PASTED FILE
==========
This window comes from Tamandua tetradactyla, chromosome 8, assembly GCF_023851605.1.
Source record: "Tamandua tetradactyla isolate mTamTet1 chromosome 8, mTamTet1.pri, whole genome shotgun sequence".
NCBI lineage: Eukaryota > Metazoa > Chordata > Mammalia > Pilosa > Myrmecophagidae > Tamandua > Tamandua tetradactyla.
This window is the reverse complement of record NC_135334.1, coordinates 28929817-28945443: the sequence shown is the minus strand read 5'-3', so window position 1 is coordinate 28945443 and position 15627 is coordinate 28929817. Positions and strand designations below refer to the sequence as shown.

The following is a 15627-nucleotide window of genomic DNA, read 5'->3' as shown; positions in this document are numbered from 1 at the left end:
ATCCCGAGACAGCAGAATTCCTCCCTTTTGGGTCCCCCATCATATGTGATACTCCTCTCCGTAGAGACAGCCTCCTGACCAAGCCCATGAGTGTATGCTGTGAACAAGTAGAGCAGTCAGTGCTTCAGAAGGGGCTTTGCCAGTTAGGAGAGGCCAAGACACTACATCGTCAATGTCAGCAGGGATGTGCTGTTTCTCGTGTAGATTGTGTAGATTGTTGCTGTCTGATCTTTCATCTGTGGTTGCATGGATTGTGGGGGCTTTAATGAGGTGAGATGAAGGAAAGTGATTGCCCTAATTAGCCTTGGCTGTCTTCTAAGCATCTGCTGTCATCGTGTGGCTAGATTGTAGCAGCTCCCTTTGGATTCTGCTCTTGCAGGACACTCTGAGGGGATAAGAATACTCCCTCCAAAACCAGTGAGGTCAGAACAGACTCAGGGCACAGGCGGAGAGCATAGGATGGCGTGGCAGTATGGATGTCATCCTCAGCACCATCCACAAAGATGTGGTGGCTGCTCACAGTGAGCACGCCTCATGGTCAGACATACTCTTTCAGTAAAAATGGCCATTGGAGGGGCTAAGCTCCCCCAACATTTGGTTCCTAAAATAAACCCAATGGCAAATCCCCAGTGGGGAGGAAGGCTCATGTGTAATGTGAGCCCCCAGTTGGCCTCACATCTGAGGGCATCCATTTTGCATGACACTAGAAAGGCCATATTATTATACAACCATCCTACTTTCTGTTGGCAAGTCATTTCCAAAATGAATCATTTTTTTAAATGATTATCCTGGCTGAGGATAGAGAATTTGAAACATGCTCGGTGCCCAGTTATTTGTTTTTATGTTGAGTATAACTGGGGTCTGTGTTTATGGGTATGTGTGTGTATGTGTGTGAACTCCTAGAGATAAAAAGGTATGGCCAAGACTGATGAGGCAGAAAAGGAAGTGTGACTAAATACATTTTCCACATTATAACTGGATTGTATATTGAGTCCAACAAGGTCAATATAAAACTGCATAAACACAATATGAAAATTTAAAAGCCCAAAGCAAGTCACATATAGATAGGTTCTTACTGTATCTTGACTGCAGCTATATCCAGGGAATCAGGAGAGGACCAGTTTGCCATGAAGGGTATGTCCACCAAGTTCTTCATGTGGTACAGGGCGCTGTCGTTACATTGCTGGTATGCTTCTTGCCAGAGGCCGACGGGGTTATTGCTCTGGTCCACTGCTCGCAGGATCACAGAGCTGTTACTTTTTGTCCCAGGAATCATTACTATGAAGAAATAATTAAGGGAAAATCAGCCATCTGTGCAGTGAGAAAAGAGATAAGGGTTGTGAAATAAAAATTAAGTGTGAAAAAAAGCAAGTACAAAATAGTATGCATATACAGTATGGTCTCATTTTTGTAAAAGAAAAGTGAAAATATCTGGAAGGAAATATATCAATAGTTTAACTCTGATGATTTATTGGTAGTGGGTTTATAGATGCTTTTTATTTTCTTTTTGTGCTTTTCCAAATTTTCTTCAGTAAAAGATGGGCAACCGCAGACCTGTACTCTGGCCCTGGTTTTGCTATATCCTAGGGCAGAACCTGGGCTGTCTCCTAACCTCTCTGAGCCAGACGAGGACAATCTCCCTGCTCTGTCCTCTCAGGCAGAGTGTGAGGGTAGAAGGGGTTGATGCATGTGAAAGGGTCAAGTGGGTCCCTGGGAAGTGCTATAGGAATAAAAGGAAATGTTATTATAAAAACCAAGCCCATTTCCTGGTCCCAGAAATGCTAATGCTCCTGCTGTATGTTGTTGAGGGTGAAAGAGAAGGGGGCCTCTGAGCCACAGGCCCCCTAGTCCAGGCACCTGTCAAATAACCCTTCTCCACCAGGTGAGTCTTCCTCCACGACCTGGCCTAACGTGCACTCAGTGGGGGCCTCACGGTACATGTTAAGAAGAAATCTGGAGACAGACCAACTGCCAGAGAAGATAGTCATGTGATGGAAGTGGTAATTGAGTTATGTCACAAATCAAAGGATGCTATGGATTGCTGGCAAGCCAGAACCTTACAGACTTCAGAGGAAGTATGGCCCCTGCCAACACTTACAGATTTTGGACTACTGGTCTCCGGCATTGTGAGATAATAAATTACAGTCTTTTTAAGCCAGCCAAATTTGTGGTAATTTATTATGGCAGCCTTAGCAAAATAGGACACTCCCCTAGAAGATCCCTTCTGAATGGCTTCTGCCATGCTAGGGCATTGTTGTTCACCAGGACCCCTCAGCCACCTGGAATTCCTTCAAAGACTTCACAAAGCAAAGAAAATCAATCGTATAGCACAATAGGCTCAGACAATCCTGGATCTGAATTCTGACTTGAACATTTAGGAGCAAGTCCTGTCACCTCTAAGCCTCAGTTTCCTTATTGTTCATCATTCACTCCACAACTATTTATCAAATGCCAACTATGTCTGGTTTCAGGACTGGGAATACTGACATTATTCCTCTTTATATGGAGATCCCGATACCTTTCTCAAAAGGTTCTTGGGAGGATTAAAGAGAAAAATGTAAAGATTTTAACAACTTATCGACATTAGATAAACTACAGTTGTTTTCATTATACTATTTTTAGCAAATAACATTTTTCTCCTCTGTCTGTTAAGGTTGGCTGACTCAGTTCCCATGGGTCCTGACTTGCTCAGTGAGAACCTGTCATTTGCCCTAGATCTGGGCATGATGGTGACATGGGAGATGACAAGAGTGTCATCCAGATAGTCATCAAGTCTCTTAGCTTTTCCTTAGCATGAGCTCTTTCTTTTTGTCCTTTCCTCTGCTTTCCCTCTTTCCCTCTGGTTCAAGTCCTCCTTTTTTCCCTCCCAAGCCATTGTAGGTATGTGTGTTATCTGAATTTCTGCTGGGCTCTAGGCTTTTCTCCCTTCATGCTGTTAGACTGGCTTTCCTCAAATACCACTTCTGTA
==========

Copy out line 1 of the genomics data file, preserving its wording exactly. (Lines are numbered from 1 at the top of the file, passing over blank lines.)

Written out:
This window comes from Tamandua tetradactyla, chromosome 8, assembly GCF_023851605.1.